Why I do it, year after year? Partially because I’m an airhead. Well. I actually have a decent memory. But even with that—because I think it’s all too human to forget.
My 2015 List is my vigorous attempt to comb through my year, recalling how faithful God was to me this year. It’s cluttered with pencil scrawls of events and good gifts large (“faithfulness in robbery”, reads one line) and relatively small (the list of delicious or wise books I have read, or remembering that time I hauled my mattress outside because I really thought we had bedbugs, and it turns out we didn’t).
It’s based on the idea of Joshua, his sandals fresh on the other bank of the Jordan River, through which he and millions of donkeys and families and cart wheels have just rumbled on completely dry ground. Get a stone, he tells each tribe. We’re going to make a monument; a piece of art. And when your kids and your kids’ kids pass by and wonder why those stones are there, you’ll get to tell them, because God brought us here.
I believe there is biblical precedent for remembering. A pen, my professor used to tell me, is a crowbar for the mind.
I also do it because, well, after a hard year, I tend to have a sense of foreboding, of straight-up glass-is-half-empty brand of hand-wringing. I forget all the little ways that God’s so richly, lavishly taken good care specifically of me, like my mom packing a daily lunch when I was a kid. I tend to space the 1,095 or so meals He sat before me; the 36,500,000 times or so my heart beat, even as I slept; the fact that I have four living children, running around and creating havoc every day of the year. And all the delightful, advantageous packages I partake of as a member of the developed world.
That morning by morning, new mercies I see.
Because of a few bad knocks that stick out in my mind, I can tend to lump the year—and God with it—into some kind of glad to see that year in my rearview mirror-type of thing. I get a little preoccupied with my hurt, of the chest-clenching pain. I tend to shove some events into the category of “I want to forget” instead of training the eyes of my heart to see God in all that happened. As C.S. Lewis pens in The Magician’s Nephew,
What you see and what you hear depends a great deal on where you are standing. It also depends on what sort of person you are.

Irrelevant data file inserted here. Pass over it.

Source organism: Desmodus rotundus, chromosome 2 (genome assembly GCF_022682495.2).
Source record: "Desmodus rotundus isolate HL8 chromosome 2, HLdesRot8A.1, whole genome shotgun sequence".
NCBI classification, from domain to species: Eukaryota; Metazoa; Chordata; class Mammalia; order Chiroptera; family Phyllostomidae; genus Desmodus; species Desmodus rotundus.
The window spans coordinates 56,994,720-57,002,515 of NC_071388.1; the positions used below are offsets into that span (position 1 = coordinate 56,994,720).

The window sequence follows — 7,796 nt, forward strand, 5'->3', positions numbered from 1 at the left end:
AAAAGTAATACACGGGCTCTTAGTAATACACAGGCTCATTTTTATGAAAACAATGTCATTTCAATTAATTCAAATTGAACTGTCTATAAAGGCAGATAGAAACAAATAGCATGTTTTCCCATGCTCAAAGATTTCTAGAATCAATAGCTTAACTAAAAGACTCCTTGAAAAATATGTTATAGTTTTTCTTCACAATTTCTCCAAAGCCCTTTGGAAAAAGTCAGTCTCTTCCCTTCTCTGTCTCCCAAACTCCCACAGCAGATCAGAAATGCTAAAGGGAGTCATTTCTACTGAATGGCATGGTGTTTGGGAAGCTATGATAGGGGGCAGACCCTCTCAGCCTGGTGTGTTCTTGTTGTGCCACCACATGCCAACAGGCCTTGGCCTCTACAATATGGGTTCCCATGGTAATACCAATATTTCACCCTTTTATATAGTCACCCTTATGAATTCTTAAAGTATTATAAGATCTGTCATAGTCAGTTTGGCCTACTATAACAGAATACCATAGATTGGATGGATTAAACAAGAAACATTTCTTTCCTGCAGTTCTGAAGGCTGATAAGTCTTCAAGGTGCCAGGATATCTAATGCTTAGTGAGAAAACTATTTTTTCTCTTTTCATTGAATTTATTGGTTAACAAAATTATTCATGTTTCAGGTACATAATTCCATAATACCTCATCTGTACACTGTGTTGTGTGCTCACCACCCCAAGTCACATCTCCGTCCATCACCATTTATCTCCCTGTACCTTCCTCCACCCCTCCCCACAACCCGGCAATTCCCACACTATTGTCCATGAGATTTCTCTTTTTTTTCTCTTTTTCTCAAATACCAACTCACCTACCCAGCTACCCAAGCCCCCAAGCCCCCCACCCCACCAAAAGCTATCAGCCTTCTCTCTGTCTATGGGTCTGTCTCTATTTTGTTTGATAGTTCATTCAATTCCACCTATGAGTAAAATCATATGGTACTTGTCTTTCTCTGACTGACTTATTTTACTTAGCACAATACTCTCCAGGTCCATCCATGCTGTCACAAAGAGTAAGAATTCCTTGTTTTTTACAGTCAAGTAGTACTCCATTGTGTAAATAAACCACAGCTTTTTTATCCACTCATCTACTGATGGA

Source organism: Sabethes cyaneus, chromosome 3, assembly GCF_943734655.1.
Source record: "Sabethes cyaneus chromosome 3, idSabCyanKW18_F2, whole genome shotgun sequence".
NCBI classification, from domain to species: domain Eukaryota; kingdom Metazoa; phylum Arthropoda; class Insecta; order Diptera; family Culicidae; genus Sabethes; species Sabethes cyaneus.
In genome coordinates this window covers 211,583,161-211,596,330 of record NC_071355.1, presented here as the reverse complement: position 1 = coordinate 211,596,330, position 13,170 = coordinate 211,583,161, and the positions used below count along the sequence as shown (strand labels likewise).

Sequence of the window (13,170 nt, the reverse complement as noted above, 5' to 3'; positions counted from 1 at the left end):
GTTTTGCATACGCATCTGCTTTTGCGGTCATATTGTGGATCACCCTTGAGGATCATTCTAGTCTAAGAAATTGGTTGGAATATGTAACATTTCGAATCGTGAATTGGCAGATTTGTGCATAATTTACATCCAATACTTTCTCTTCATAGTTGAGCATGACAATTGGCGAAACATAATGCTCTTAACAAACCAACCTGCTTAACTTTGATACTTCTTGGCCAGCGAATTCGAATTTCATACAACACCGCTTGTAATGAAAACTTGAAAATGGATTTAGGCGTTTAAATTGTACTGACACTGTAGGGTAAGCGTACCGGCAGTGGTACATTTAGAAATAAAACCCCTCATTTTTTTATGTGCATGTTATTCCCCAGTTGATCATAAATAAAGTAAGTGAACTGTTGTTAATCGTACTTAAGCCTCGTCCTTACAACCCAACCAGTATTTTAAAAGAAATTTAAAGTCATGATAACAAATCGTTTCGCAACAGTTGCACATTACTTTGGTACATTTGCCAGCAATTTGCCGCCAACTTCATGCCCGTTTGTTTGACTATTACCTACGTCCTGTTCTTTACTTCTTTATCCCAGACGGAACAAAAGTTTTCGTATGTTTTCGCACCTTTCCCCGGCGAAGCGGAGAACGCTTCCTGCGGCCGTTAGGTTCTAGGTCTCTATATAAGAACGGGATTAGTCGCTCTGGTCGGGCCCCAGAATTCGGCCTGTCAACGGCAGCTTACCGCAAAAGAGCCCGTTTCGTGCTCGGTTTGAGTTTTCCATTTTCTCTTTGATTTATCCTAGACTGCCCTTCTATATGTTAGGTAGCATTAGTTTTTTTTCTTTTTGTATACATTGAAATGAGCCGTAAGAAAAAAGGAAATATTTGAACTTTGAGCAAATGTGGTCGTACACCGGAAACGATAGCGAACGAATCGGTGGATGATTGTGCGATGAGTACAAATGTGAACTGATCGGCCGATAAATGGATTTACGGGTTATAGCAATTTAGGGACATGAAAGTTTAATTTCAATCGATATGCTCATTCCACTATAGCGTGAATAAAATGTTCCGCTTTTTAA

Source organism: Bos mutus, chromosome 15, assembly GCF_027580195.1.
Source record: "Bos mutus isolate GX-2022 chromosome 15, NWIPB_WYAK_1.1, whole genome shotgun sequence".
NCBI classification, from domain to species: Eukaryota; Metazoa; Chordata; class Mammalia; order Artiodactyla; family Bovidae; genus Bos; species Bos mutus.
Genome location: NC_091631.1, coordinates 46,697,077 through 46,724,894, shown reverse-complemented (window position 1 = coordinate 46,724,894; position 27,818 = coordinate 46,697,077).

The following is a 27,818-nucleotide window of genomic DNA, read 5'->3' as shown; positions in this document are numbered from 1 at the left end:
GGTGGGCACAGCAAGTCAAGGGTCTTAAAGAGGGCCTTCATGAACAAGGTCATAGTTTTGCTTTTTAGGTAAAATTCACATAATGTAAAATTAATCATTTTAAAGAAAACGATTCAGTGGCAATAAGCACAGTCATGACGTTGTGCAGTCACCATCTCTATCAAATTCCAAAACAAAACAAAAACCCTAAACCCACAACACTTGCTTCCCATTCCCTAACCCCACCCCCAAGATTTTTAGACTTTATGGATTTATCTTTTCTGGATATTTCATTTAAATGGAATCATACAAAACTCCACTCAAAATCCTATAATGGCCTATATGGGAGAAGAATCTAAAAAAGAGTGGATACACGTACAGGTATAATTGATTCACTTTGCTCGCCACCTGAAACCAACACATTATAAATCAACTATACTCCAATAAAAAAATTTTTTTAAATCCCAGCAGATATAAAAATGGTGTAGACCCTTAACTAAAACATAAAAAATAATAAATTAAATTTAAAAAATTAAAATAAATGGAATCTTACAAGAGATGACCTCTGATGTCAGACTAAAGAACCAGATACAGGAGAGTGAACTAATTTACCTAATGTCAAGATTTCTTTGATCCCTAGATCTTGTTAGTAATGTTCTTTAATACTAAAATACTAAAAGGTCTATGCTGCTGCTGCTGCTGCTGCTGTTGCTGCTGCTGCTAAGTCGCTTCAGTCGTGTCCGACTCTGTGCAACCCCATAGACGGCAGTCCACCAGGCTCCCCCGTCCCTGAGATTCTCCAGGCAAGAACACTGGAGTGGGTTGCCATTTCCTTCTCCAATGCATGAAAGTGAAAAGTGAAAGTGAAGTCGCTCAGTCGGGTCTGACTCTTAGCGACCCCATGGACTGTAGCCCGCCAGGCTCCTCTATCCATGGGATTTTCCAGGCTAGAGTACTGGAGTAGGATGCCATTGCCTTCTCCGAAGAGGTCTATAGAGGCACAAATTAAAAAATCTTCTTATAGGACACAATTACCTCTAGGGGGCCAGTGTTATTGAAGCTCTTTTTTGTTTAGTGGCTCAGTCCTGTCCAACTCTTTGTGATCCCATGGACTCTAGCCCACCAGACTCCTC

Or as I read that Christmas day from Tim Keller,
…all true prayer “pursued far enough, becomes praise.” It may take a long time or a lifetime, but all prayer that engages God and the world as they truly are will eventually end in praise.*
I let my mind drift month by month, my pencil scratching out God’s goodness to me. Honestly, there were a couple of months I wanted to leave out, their surface still bruised as I look back. But then I realized I would be planting a mental hedge around those inflamed, tender spots…as if God wasn’t faithful there; as if His hands weren’t just as loving, just as intentional and present as the areas that shone with luster and health.
Even in those areas that still feel unresolved, their “happily ever after” still unwritten—I can trust that He was there; that His faithfulness was indeed great. One counselor friend of mine once told me that when she counsels victims of abuse who feel abandoned by God, she asks them to mentally revisit all those scenes in their mind—but this time, with God holding them, grieving with them. God’s arms were wrapped around me in my accident this year; He stood there in traffic with me as the thieves ran with my bag.
I’m scribbling little additions to my list now and then–two pages so far–as the new year churns our way, as my foot lifts seamlessly to catch the moving sidewalk that is 2016. And clutching my list in my hand, I step with a little more confidence, a little more faith.
Jesus Christ is the same yesterday, today, and forever.
*As quoted in The Songs of Jesus: A Year of Daily Devotions in the Psalms.